Category Archives: Contemporary Literature

“Not a Story To Pass On By: Sapphire’s The Kid”

By | December 2, 2021

This week, in a series of blog takeovers, we’re looking at #MeToo and Literary Studies with posts from the collection’s contributors. Guest post by Robin E. Field Precious Jones was introduced to readers 25 years ago, when Sapphire’s debut novel Push was released in June 1996. Almost immediately Precious became as beloved a figure as her inspiration,… Read More »

Finding the Experimentalists

By | November 23, 2021

After pouring over dozens of conference papers and journal articles, public lectures, a PhD thesis, a Fellowship, and spending hundreds of hours in archives around the world, I carefully constructed the case for the Experimentalists not only being a movement but perhaps being one of the most important British literary movements of the twentieth century.

Remembering Diane di Prima

By | August 6, 2021

Diane di Prima was born on August 6, 1934 in Brooklyn and passed on in San Francisco on October 25, 2020. Di Prima was a true national treasure, having chronicled throughout her astonishing career a momentous period of American history. Although for over six decades an indomitable force in ourcultural life, Di Prima remains unfamiliar to many readers. Because she was the major female identified with the Beat movement and author of the hip-language-inflected book This Bird Flies Backward (1958) who lounged in slacks sitting atop a piano—as a famous photograph from the fifties depicted her during a poetry reading— and due to the appearance a decade later of Memoirs of a Beatnik (1968), she has been misperceived as a “Beat chick.”

The Mythology of Modern Literature

By | August 3, 2021

Where Ovid entertained Romans with stories of metamorphoses, we now revel in stories of leaving our meat bodies and entering the internet as disembodied intelligences. Ovid’s stories may seem frivolous and even decadent to us, but we are entranced by our own version of such mythic transformations. Myths from different cultures resonate and merge; that particular transformation to web existence is also known as The Rapture for Nerds.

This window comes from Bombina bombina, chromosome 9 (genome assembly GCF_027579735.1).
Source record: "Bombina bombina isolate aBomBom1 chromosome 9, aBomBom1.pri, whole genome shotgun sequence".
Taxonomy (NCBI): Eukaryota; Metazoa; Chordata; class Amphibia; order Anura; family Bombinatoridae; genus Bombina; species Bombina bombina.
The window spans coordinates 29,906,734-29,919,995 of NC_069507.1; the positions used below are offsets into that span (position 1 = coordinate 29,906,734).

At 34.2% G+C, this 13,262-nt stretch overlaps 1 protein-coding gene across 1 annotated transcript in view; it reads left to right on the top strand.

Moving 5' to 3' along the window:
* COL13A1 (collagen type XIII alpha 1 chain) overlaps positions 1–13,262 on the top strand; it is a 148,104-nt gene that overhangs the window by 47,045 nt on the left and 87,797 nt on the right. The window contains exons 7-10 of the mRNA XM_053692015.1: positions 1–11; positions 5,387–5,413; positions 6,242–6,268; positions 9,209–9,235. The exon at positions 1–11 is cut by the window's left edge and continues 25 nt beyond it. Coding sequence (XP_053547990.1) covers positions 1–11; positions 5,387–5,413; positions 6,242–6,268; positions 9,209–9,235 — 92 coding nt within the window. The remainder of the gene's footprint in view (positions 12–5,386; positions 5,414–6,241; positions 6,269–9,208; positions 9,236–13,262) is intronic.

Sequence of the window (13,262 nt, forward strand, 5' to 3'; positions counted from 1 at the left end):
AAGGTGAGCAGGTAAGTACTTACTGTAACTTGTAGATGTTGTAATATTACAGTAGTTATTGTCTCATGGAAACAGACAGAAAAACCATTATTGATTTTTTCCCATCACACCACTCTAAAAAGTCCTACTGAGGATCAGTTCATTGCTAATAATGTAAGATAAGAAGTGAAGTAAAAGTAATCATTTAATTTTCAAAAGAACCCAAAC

Queering Contemporary Literature: The Work of Jeanette Winterson

By | July 27, 2021

A powerful use of language is to tell people our story, especially to tell our loved ones about ourselves. They will hopefully reply using the language of acceptance and understanding. Conversely, a person can conceal their own story through language, or have their declarations met with words of hate and violence. This is when language has an even more important role to play in illuminating the path to equality; as Jeanette Winterson says, we need a language “capable of expressing all that it is called upon to express in a vastly changing world.”

What is tone?

By | January 7, 2021

Guest post by Judith Roof The below is an excerpt of the preface from Tone by Judith Roof Key Tone Tone  Def:  Etymology  mid-14c.,  “musical  sound  or  note,”  from  Old  French  ton  “musical  sound,  speech,  words”  (13c.)  and directly from Latin tonus “a sound, tone, accent,” literally “stretching”  (in  Medieval  Latin,  a  term  peculiar  to … Read More »

Brandon Sanderson’s Fantasy Worlds

By | December 19, 2020

Guest post by Ritwick Bhattacharjee In his rather captivating introduction to Maurice Blanchot’s Aminadab, Jean Paul Sartre writes: “So long as it was thought possible to escape the conditions of human existence through asceticism, mysticism, metaphysical disciplines or the practice of poetry, fantasy was called upon to fulfil a very definite function. It manifested our… Read More »

Writing and Editing The Tough Alchemy of Ben Okri

By | September 29, 2020

Guest post by Rosemary Alice Gray The publication of my monograph entitled, The Tough Alchemy of Ben Okri: The writer as conceptual artist fell about a week before my 80th birthday, auspiciously 20 August 2020. Since I discovered the works of Nigerian-born Londoner, Ben Okri (OBE), who has invested his lifeblood at the rock face of… Read More »

The Tough Alchemy of Ben Okri

By | September 10, 2020

A South African born, but Kenyan bred bibliophile, I side with Okri’s exhortation for an urgent need for ‘true critics’ who can shift through a wide range of literary disciplines and delve deeply into a book to release its ‘hidden genies’.

On being my own research subject

By | August 29, 2019

Guest post by Angelika Bammer My undergraduate students still regularly ask me if it’s ok to use “I” in their essays. When I assure them that it’s not just ok, but a way of acknowledging their own stakes in their argument or the questions they set out to explore, it’s like giving thirsty hikers water.… Read More »